Those of us who need assistance to live independently in our homes rely on a care workforce that is increasingly comprised of immigrants. Without their assistance, many Americans would simply not be able to live in their own homes, stay healthy, and age with dignity and freedom. People with disabilities of all ages would face more difficulties being active members of the community — going to school, working, volunteering, raising families of their own, and more.
A recent study by AARP demonstrated that 90 percent of us want to age in place, in our homes and communities. Yet the 3 million people currently in the direct care workforce cannot meet even the current need, let alone the demand for workers that will accompany the Elder Boom we’re experiencing. We will need at least 1.8 million additional home care professionals in the next decade. And increasingly, it is immigrant women and men who are doing the important work of providing assistance to seniors and people with disabilities. One-quarter of today’s home care workers were born outside the United States (see page 3 of the hyperlinked Institute for Women’s Policy Research report).
In 2014, we averaged nearly 900 deportations per day, (dividing the annual total by 365) not to mention the thousands of people being held in immigrant detention centers at any given moment. According to the Migration Policy Institute, we spend more money on immigration law enforcement than all other federal law enforcement programs combined. Those are precious resources that could be deployed toward training and preparing our future caregiving workforce to be a part of the solution to the changing needs of American families.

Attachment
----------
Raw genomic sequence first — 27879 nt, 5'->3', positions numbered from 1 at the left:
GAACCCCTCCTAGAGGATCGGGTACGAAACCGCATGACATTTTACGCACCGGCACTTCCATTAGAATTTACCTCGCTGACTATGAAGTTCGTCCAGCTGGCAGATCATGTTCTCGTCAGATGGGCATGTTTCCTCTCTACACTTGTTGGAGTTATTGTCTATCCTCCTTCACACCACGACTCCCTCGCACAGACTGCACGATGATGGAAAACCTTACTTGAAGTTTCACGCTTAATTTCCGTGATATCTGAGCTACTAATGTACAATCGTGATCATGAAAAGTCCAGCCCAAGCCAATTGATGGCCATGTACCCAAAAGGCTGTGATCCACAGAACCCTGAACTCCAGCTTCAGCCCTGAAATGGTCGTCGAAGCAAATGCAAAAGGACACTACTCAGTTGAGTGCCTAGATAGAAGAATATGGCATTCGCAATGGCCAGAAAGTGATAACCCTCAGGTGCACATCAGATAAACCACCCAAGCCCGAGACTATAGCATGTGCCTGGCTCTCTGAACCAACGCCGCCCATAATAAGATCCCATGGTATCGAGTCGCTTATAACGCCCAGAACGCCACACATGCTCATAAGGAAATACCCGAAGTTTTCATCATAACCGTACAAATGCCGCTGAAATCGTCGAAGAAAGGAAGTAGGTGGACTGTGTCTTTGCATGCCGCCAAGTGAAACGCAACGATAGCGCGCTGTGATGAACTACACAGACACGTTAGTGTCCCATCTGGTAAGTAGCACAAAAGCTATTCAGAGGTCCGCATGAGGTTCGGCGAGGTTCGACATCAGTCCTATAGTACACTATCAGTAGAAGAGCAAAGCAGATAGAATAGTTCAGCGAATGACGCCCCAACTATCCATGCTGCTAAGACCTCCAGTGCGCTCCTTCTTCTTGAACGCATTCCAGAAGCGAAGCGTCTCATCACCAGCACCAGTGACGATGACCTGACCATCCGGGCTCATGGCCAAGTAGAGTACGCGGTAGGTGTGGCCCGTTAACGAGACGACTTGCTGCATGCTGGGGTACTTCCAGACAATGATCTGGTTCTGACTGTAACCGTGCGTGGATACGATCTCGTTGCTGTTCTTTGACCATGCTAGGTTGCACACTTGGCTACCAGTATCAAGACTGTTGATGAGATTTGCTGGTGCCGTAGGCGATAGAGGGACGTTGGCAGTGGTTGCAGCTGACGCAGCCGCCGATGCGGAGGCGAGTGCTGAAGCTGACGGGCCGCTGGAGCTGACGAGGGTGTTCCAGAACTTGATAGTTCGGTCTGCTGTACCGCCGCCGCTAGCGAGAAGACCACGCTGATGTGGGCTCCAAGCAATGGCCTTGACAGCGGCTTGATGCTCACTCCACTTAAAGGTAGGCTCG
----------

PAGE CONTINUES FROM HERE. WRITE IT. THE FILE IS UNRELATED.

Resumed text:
Granting people who have been living in our communities legal status also makes it possible for more people to work and pay taxes without fear. This will be crucial in preserving the social safety net that millions of seniors and people with disabilities depend upon. Meaningful change in immigration policy makes economic sense as well. In fact, the social safety net that our seniors depend upon requires it.
Take Social Security as just one example. In 2010, the Social Security Administration estimated that undocumented immigrants paid $12 billion into the Social Security Trust Fund in that year alone. According to the Center for American Progress, if we provide 70 percent of undocumented immigrants a path to citizenship, they would contribute $500 billion to the Social Security fund (on net) over a period of 36 years — coinciding with the exact time aging baby boomers are expected to put the most strain on the system.
In other words, immigration policy is inseparable from the issue of care and quality of life as we age. The diverse and growing aging population and the growing immigrant population in this country need each other. These women and men who do such important work supporting seniors and people with disabilities deserve not only the legal status offered by Mr. Obama’s executive action, but also a pathway to full citizenship that provides fair access to health care and long-term care should they need it. That is how we will secure our caregiving infrastructure for the future. It’s the right thing to do, not only for immigrants, but for our nation.